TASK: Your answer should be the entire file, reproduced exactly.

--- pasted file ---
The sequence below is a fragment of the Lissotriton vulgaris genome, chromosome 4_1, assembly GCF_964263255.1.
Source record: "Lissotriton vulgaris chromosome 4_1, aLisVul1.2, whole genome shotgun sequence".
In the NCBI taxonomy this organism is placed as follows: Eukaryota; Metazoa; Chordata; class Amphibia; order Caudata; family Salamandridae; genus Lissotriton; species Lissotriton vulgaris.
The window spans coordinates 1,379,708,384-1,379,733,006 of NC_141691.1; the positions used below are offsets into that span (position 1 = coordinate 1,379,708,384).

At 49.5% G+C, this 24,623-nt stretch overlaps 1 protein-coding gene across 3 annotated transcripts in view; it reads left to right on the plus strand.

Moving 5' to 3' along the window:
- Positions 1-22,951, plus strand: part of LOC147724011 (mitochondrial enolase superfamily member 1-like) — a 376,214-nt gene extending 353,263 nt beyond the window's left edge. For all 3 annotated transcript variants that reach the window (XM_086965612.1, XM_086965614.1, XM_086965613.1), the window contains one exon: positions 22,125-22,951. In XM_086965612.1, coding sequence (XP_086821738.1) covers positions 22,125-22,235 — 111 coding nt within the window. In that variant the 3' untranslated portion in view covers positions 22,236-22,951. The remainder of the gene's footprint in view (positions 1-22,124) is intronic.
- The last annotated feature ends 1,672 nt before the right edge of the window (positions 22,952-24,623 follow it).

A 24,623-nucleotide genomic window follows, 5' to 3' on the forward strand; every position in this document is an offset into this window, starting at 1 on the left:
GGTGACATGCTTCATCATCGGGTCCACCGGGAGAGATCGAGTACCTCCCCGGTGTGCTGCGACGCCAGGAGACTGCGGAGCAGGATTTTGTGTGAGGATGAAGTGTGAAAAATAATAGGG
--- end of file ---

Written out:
The sequence below is a fragment of the Lissotriton vulgaris genome, chromosome 4_1, assembly GCF_964263255.1.
Source record: "Lissotriton vulgaris chromosome 4_1, aLisVul1.2, whole genome shotgun sequence".
In the NCBI taxonomy this organism is placed as follows: Eukaryota; Metazoa; Chordata; class Amphibia; order Caudata; family Salamandridae; genus Lissotriton; species Lissotriton vulgaris.
The window spans coordinates 1,379,708,384-1,379,733,006 of NC_141691.1; the positions used below are offsets into that span (position 1 = coordinate 1,379,708,384).

At 49.5% G+C, this 24,623-nt stretch overlaps 1 protein-coding gene across 3 annotated transcripts in view; it reads left to right on the plus strand.

Moving 5' to 3' along the window:
- Positions 1-22,951, plus strand: part of LOC147724011 (mitochondrial enolase superfamily member 1-like) — a 376,214-nt gene extending 353,263 nt beyond the window's left edge. For all 3 annotated transcript variants that reach the window (XM_086965612.1, XM_086965614.1, XM_086965613.1), the window contains one exon: positions 22,125-22,951. In XM_086965612.1, coding sequence (XP_086821738.1) covers positions 22,125-22,235 — 111 coding nt within the window. In that variant the 3' untranslated portion in view covers positions 22,236-22,951. The remainder of the gene's footprint in view (positions 1-22,124) is intronic.
- The last annotated feature ends 1,672 nt before the right edge of the window (positions 22,952-24,623 follow it).

A 24,623-nucleotide genomic window follows, 5' to 3' on the forward strand; every position in this document is an offset into this window, starting at 1 on the left:
GGTGACATGCTTCATCATCGGGTCCACCGGGAGAGATCGAGTACCTCCCCGGTGTGCTGCGACGCCAGGAGACTGCGGAGCAGGATTTTGTGTGAGGATGAAGTGTGAAAAATAATAGGG